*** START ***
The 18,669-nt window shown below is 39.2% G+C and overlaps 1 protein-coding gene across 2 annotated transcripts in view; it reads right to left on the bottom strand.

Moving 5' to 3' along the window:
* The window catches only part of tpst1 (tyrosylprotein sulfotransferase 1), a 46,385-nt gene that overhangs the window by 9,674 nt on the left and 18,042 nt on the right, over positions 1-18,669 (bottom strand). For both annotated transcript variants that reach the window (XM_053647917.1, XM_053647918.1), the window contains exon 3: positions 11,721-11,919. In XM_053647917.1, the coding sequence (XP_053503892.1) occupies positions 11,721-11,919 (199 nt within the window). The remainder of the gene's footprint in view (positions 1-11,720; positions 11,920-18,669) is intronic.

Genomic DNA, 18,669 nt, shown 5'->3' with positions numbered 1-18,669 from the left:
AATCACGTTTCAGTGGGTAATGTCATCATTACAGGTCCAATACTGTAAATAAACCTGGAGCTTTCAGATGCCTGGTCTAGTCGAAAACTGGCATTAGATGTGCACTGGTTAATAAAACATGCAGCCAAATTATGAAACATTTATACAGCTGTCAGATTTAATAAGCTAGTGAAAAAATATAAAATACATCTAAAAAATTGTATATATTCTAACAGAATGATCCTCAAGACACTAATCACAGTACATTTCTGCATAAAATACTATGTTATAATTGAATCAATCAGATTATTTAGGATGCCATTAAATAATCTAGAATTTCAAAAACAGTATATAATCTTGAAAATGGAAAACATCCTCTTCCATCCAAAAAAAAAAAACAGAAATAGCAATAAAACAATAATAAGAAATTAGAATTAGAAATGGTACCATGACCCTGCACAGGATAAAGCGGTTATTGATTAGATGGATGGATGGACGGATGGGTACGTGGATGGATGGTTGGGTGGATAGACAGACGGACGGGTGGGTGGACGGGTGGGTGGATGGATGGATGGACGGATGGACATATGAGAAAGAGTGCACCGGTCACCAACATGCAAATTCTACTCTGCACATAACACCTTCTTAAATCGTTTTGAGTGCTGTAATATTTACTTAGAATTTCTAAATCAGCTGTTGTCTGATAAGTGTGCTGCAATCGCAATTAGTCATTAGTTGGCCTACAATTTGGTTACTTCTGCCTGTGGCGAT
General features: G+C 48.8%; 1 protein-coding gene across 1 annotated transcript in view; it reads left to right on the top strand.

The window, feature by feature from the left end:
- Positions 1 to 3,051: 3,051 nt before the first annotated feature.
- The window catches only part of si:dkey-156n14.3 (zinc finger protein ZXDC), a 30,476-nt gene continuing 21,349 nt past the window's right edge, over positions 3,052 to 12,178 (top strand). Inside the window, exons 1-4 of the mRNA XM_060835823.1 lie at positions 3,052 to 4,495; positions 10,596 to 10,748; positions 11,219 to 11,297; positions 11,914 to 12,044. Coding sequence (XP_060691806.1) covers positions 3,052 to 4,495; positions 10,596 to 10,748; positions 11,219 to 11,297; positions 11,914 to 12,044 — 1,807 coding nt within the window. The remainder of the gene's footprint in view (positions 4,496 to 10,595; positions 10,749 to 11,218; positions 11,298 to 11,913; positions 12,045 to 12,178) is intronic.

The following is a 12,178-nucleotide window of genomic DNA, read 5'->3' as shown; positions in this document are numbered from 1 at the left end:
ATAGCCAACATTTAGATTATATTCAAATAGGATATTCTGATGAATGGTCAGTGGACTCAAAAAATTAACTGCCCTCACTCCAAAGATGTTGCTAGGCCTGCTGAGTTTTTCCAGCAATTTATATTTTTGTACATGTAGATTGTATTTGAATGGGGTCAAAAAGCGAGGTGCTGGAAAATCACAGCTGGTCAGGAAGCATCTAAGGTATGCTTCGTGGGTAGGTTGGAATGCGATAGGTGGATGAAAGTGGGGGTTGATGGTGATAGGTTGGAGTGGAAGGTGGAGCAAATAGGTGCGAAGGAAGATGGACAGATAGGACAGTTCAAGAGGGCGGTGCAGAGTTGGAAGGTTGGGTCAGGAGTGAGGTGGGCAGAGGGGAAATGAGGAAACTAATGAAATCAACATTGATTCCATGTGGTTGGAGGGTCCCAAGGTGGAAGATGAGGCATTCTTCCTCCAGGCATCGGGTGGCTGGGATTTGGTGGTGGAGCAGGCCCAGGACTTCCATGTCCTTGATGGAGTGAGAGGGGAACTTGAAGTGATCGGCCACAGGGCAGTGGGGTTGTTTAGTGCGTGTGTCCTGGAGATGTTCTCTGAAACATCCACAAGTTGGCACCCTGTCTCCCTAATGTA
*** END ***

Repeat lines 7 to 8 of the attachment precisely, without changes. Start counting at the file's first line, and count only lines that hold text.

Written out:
The window, feature by feature from the left end:
- Positions 1 to 3,051: 3,051 nt before the first annotated feature.